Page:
The Lost and the Found
September 23, 2016 (Originally published April 23, 2015)
About The Lost and the Found
When six-year-old Laurel Logan was abducted, the only witness was her younger sister, Faith. Since then, Faith’s childhood has revolved around her sister’s disappearance—from her parents’ broken marriage and the constant media attention, to dealing with so-called friends who only ever want to talk about her missing sister.
Now, thirteen years later, a young woman is found in the front yard of the Logans’ old house, disoriented and clutching the teddy bear Laurel was last seen with. Can her sister finally be back? Faith always dreamed of her sister coming home; she just never believed it would happen. But soon a disturbing series of events leaves Faith increasingly isolated from her family and paranoid about her sister’s motives. Before long, Faith begins to wonder if it’s the abduction that’s changed her sister, or if it’s something else. . . .
I feel like it’s going to be difficult to talk about this book without spoilers because so many of the things that made it really fascinating were the twists I didn’t see coming. There’s a creepy element that has absolutely nothing to do with Laurel’s past, which I thought was not only really well-executed in terms of how eerie it was, but also how unexpected and yet it made sense.
It took me a couple of chapters to really decide I liked Faith. On the whole she’s the good girl who has been largely invisible to her family since her sister’s disappearance. Which in and of itself was an interesting paradox, right? I loved her relationship with her almost-step-dad Michel. He seemed to really get her and had the capacity to draw her out. In some ways it seemed like they were both outsiders watching people they loved caught up in the grief of losing a daughter.
Toward the end, Faith makes a difficult decision that I really struggled to accept. I felt like it was deeply unhealthy and didn’t agree at all with her methods of justifying it to herself. She wanted to believe she was ultimately doing a kinder thing, but I felt like she should realize what a lie it was based on her perceptions of the rest of her family members. I know that’s vague. I don’t want to give the story away. But that was kind of disappointing to me. I prefer to think that eventually she changed her mind and came forward with the truth.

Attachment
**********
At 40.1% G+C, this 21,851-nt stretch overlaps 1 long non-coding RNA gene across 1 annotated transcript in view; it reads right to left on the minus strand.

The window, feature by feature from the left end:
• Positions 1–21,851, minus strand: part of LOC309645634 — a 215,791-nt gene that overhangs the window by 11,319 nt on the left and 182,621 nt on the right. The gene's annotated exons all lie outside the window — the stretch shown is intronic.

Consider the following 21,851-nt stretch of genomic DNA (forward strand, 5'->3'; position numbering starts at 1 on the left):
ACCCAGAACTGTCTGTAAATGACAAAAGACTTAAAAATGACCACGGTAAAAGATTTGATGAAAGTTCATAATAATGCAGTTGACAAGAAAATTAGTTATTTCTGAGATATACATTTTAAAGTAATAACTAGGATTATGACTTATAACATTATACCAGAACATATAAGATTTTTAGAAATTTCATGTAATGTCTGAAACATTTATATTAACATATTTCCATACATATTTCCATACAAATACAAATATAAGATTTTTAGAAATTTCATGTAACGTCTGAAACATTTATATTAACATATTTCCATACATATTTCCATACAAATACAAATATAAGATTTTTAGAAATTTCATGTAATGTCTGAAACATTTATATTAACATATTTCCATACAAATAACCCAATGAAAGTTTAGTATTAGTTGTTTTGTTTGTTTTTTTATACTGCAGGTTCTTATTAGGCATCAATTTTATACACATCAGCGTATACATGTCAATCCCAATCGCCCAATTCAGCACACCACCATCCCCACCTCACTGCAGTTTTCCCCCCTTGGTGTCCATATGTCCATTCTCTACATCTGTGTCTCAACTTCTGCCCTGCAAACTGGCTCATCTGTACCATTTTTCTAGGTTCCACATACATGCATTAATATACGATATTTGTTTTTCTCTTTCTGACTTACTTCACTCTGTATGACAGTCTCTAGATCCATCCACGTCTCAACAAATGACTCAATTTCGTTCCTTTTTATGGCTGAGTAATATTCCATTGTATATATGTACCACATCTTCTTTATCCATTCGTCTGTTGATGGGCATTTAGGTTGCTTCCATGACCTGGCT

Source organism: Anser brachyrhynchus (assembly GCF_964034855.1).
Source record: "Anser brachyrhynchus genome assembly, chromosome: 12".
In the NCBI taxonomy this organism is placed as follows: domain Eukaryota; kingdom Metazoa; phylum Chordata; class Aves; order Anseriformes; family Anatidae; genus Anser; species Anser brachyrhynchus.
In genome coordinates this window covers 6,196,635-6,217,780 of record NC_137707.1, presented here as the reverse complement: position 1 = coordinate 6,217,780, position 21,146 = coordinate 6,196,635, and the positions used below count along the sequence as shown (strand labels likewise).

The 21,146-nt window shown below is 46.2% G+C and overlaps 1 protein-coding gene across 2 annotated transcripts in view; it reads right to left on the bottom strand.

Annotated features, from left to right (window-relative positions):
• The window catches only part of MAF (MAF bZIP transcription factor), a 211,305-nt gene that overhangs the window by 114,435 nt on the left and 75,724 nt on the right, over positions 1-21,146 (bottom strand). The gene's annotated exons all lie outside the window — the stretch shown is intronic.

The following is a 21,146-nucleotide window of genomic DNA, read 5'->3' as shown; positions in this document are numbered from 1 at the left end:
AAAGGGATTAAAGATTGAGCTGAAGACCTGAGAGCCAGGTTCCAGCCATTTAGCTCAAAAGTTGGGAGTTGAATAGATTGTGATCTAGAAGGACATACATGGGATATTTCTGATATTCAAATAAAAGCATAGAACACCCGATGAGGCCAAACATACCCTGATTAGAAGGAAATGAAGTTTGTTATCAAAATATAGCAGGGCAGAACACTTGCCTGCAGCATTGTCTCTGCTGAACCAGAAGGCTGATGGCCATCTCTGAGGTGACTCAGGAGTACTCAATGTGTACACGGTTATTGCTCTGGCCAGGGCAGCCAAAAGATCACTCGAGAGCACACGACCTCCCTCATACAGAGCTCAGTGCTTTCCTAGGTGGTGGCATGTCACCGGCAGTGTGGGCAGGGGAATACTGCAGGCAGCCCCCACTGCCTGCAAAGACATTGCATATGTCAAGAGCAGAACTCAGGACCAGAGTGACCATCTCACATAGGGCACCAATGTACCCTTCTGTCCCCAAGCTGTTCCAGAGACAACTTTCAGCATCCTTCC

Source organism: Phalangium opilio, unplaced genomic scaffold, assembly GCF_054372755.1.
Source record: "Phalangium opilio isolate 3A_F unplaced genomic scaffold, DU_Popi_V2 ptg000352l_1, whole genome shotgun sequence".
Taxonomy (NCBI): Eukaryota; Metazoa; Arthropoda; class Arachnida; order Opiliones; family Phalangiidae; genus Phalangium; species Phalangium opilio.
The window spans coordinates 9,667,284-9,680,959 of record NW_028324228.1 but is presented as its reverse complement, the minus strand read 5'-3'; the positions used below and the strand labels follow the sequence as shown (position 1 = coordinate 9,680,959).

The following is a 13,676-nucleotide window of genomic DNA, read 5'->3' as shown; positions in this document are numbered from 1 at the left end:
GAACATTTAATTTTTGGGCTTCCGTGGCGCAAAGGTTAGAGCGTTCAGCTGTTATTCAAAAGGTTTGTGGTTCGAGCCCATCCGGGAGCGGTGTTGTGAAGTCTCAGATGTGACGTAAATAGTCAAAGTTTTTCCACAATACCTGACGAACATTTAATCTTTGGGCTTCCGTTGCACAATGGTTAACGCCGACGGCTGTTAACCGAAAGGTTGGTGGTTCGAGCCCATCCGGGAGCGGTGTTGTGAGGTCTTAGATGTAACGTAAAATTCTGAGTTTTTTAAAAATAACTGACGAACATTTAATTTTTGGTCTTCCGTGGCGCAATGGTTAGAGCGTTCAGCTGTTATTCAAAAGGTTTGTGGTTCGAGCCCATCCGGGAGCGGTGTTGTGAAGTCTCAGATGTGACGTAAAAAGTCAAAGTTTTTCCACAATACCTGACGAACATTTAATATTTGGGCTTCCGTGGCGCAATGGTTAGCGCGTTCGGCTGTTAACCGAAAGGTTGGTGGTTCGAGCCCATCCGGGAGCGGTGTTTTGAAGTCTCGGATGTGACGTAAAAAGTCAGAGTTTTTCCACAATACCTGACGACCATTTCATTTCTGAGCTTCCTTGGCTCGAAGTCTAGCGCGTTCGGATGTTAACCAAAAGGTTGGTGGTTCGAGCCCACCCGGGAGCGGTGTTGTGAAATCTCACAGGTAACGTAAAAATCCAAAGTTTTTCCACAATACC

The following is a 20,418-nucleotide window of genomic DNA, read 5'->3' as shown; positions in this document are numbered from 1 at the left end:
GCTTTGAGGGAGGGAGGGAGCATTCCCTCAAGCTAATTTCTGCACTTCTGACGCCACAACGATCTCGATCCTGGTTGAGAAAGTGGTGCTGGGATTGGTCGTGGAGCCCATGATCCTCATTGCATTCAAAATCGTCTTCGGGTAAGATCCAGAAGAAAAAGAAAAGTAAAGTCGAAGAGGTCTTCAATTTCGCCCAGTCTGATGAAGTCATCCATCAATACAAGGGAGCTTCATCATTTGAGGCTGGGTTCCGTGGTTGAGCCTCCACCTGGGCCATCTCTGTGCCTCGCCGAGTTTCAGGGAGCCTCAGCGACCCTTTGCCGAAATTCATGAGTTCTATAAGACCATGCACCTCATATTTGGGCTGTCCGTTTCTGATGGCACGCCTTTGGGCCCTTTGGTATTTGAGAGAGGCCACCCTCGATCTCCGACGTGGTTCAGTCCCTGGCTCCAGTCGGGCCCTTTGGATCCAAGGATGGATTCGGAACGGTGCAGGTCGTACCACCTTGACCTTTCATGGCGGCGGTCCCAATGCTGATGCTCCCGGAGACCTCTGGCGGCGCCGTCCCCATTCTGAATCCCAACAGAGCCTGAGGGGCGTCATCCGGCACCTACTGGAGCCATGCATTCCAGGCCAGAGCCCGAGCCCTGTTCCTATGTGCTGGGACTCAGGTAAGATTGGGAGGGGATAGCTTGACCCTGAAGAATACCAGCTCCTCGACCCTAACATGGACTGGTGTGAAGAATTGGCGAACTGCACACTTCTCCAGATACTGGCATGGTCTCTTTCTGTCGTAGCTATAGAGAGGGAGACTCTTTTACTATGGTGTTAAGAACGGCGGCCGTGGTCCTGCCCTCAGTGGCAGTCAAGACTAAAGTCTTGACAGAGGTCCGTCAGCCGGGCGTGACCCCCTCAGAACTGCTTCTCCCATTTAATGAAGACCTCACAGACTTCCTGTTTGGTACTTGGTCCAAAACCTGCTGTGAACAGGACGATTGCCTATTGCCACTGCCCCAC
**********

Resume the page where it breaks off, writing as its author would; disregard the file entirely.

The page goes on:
I’ve read a couple of other “abducted child returns” stories before– The Tension of Opposites, The Deep End of the Ocean, Aftermath, and the duo Face on the Milk Carton and Whatever Happened to Janie?— and I think this one is the most unique in its exploration of what it’d be like to experience a long-lost sister return. If you like any of the books I listed above, you will want to check this one out as well.
You can also find my interview with author Cat Clarke here.
Faith and her family are white. Her dad is bisexual and after he and Faith’s mom divorced, he began a relationship with a Frenchman.
Profanity/Crude Language Content
Extreme profanity used with moderate frequency.
Kisses between Faith and her boyfriend as well as some displays of affection between Faith’s dad and his boyfriend. Faith had sex with her boyfriend for the first time the night before the story begins. She reflects on it a couple of times during the story and has sex with him again in her room while her parents are out. It’s briefly described—largely because her mind is elsewhere, so it’s kind of this weird experience for her.
She comments early in the book that having sex with her boyfriend was “the right thing” because she loves him.
Though Laurel doesn’t graphically describe her experiences in captivity, it’s clear she was sexually abused. It’s mostly hinted at and not explicitly described, but especially sensitive readers may find even these references too much.
References to physical and sexual abuse.
Faith attends a birthday party where she and a friend sneak drinks of wine until fairly intoxicated.